“Fucking animal.” One of the men balled up his fist and struck him below the rib cage. The witcher folded over to the extent that the chains would allow it, but did not fall.

Fucking coward. You wouldn't have done that if the slave had had his hands free. “Where's the auctioneer?”

“Don't worry about any bids you made on this one.” One of the men waved a hand. “Dog-meat Drappel is buying him.”

Dog-meat Drappel was an unsavory character who ran a dog pit in the center of town. They forced dogs to fight each other and sometimes other animals as well. He was known to buy puppies in bulk, and he kept all his bitches for breeding. The attrition rate of his games was quite high. But he made a lot of money and he could afford to keep them replaced.

Jaskier wondered how many dogs Dog-Meat was planning on shoving into the arena opposite the witcher. He would make a fortune, on the percentage that he took from wagers, if nothing else. It would be illegal, or perhaps not. A slave did not have the same legal protections that a freeman did, and the law did not specify, saying only that “only animals might be made to fight.”

I might as well stop pretending I'm going to let the witcher be sold to anyone but me, Jaskier thought with a sigh. He didn't need an extra mouth to feed, but the estate was doing well and there was no shortage on his accounts with Corbin and Sons, Money-lenders. It would be a shame about the hay, but at least the grain had been stored safely in the barn last month. He could just plow the ruined hay back into the soil and it would be the richer for the next year.

“I'm not here to get my money back,” he told the man. “I hadn't yet placed my bid. Please fetch the auctioneer for me.”

The man eyed him. He been in the field helping operate the harvester this morning and he hadn't had time to change. And he wasn’t as well known among the lower classes as he was to the upper.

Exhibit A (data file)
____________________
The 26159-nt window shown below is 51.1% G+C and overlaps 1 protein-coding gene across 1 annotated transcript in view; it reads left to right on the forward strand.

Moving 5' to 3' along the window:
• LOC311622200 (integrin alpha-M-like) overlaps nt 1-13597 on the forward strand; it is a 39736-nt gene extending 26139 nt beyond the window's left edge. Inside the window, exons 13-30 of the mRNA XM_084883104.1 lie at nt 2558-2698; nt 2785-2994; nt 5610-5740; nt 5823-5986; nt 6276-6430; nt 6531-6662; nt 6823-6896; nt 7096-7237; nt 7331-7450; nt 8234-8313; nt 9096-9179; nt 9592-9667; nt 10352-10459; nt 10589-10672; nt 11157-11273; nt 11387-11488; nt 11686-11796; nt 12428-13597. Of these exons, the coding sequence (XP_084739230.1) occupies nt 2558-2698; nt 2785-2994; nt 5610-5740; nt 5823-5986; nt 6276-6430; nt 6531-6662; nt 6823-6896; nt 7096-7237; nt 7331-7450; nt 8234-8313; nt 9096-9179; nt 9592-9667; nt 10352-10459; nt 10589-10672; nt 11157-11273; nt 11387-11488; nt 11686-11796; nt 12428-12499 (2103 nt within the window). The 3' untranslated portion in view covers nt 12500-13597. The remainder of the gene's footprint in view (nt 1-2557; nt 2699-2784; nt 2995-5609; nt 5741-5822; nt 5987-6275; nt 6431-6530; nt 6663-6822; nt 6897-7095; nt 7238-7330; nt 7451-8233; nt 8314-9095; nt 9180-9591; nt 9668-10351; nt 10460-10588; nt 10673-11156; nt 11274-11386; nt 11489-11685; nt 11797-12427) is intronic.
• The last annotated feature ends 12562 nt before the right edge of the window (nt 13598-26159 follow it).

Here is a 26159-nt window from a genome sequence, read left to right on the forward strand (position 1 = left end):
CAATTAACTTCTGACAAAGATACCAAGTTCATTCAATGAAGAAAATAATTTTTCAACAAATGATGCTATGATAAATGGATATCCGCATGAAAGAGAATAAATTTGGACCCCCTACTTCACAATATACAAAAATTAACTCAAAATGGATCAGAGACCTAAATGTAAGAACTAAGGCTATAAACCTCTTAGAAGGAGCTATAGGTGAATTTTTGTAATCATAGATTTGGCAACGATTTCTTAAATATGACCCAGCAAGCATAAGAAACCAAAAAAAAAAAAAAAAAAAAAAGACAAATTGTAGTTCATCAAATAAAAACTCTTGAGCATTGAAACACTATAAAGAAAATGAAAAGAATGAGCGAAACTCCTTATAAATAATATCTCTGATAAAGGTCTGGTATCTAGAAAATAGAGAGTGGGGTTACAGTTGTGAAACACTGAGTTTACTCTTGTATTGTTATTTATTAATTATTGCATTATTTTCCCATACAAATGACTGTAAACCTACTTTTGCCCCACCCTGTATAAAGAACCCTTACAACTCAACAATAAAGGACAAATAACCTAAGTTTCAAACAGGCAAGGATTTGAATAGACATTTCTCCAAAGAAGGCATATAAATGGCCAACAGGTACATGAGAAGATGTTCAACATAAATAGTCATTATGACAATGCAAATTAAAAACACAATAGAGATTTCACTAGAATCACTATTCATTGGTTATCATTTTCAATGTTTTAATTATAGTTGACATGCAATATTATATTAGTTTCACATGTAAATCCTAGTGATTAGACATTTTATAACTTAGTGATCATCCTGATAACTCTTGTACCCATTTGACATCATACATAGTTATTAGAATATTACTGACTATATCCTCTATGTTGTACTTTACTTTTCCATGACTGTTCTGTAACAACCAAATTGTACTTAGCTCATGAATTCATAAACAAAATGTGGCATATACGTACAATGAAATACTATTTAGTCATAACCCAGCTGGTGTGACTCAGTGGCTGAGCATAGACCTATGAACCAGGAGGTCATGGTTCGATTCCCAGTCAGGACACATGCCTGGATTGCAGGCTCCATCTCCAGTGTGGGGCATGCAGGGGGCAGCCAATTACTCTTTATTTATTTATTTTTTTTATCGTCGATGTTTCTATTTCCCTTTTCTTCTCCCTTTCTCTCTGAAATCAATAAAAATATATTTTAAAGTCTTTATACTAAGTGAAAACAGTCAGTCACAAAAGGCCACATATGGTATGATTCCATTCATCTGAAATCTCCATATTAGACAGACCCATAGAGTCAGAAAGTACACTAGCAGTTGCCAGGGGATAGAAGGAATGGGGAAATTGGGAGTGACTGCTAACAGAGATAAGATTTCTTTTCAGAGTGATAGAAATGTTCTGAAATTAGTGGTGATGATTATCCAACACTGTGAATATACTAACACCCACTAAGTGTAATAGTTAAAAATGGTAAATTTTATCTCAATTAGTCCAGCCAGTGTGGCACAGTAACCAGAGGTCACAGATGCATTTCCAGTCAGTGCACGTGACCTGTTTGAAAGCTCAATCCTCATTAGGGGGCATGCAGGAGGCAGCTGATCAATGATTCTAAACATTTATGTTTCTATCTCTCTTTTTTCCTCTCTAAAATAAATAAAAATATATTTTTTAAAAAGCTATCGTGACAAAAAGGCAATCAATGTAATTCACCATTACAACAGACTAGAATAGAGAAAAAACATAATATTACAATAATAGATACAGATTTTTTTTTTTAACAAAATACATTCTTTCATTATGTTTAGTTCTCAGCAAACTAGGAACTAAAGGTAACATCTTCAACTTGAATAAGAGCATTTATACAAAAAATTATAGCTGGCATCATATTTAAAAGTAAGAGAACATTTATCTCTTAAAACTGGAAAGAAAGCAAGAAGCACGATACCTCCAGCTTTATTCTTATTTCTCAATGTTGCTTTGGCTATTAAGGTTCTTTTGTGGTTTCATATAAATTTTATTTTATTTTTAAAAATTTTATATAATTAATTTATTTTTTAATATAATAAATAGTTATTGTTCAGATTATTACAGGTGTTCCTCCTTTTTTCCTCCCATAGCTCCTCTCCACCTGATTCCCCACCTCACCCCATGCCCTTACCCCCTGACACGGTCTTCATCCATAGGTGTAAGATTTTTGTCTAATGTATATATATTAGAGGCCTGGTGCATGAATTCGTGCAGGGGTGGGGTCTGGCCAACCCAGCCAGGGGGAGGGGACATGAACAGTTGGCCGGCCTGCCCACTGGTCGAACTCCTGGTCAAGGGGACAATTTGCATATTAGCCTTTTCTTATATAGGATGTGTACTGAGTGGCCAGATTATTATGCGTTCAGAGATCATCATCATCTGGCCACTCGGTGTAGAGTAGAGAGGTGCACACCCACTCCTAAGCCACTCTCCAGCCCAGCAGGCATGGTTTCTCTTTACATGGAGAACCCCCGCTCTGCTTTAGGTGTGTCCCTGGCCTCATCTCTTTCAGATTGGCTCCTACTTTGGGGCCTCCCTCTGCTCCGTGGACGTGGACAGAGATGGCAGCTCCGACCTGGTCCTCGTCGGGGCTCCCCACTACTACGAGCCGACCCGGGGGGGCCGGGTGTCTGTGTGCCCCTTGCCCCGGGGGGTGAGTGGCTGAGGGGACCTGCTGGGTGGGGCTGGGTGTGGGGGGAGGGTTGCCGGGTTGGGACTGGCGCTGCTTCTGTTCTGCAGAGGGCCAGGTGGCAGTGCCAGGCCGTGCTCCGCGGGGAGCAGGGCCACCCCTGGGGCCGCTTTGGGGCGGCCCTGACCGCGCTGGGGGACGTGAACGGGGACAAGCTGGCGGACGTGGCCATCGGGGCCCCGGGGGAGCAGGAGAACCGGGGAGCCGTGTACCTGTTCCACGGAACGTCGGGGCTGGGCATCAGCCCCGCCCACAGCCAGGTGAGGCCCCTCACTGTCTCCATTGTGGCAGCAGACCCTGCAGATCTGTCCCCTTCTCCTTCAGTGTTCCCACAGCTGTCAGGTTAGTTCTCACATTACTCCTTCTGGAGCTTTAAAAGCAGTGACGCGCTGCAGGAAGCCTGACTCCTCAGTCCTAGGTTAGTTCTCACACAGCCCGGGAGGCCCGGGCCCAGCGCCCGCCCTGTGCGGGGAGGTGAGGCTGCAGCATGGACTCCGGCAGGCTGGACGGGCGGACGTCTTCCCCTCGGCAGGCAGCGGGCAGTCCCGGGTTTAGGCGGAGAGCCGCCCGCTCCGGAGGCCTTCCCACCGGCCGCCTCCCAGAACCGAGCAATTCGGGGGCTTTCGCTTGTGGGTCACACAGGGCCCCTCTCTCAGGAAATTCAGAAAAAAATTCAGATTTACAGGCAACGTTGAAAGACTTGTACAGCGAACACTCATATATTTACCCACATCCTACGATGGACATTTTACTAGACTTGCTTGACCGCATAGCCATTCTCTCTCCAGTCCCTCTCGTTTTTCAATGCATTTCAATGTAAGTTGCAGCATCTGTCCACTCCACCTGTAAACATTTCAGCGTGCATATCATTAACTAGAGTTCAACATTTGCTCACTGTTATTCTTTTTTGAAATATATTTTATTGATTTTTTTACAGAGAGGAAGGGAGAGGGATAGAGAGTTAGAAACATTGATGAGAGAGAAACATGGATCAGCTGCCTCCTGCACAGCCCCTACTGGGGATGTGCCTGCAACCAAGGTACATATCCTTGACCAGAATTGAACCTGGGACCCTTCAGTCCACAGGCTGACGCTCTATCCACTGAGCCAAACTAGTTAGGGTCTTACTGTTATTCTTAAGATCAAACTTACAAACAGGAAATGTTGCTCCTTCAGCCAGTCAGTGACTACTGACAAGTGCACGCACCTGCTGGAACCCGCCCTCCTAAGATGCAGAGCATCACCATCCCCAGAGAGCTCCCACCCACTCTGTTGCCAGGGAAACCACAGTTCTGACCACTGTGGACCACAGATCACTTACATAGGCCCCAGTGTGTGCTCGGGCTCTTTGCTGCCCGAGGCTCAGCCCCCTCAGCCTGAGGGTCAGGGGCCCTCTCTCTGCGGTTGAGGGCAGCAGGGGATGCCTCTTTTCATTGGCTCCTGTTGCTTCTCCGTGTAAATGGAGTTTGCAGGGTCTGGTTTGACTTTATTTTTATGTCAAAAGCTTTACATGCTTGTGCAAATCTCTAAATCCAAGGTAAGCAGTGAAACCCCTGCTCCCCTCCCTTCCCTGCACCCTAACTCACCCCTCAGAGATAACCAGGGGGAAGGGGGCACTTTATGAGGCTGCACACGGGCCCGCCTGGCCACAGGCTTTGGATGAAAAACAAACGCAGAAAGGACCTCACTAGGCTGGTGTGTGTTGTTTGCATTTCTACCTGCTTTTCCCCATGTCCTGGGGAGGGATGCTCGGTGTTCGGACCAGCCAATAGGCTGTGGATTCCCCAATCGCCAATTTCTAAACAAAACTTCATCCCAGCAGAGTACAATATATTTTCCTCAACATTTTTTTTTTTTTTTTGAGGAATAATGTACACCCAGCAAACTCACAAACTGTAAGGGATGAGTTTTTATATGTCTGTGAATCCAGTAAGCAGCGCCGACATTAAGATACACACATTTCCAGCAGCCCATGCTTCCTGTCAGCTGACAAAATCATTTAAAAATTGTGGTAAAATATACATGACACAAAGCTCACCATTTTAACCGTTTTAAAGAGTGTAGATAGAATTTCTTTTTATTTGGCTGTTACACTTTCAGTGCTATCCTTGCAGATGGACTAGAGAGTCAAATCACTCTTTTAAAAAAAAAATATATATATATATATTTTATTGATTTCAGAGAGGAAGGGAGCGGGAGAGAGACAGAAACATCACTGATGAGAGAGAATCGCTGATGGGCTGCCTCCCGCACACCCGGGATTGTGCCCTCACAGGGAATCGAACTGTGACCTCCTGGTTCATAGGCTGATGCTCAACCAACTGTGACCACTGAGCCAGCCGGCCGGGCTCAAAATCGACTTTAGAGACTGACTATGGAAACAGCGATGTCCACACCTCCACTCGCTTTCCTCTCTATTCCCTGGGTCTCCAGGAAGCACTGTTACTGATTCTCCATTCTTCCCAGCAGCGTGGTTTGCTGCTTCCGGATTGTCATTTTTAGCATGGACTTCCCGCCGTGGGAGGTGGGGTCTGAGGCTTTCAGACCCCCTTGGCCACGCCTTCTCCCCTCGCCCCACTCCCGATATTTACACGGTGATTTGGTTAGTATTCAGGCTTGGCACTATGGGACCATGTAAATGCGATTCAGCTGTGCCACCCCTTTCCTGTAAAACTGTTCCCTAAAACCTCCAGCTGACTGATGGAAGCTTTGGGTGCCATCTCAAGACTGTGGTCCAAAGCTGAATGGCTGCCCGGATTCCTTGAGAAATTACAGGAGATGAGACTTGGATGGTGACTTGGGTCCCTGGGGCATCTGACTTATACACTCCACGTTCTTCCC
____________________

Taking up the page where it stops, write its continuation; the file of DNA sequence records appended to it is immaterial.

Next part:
“Fetch him yourself,” sneered the man. “Or don't. He's already bought and paid for by Dog-Meat.”

Arguing with these riff-raff would be a waste of his time. Jaskier turned on his heel and went in search of the auctioneer. He found him in the courtyard that bordered the auction house, washing tomato stains from his tunic. One of the thrown fruits had found a target.

Lord Jaskier.” The man spoke with grudging respect. “How may I be of service to you?”

“The white-haired man with the odd eyes. I wish to purchase him.” Jaskier decided he was better off pretending ignorance of the man’s origins.

The auctioneer gaped at him. “Whatever for?” he blurted out.

“My man, Latham, has died. I need a very strong man to help with the harvester. The white-haired fellow looks to be quite strong.”

A conflicted look flowed over the auctioneer’s face. It was easy to read him.

Lord Jaskier will pay me more than Dog-Meat could for the slave…

If Lord Jaskier isn't pleased with his purchase...

Caution finally won the day. “I'm truly sorry, my Lord, but the man has already been sold.”

“To whom?” Better not to admit prior knowledge.

“To...Mister Drappel,” he admitted.

Jaskier let his bottled-up outrage emerge. “That sir, is entirely unacceptable. It is shameful enough that we allow man's bloodthirst to be quenched on animals. It is an unhealthy practice and if you allow it to be advanced to blood-sports using humans I will go directly to the mayor-elect and have all responsible parties cited and fined. Severely.”

In truth, he didn't give a crown for the moral quality of humanity, they would go to hell as they would, but it sounded better than I will not allow dumb animals to be killed for people's amusement. He had almost persuaded the mayor-elect to ban the Pits on the basis that watching savage acts made men savage.

He wasn't certain if he believed it or not but it didn't matter.

“My Lord... You put me in a difficult position.”

“No. Refusing my request would put you in a difficult position.”

“My Lord…” The auctioneers voice had taken on a distinct whine. “I have already taken and spent his money not an hour past.”

“How much?”

“Three hundred crowns, my Lord.”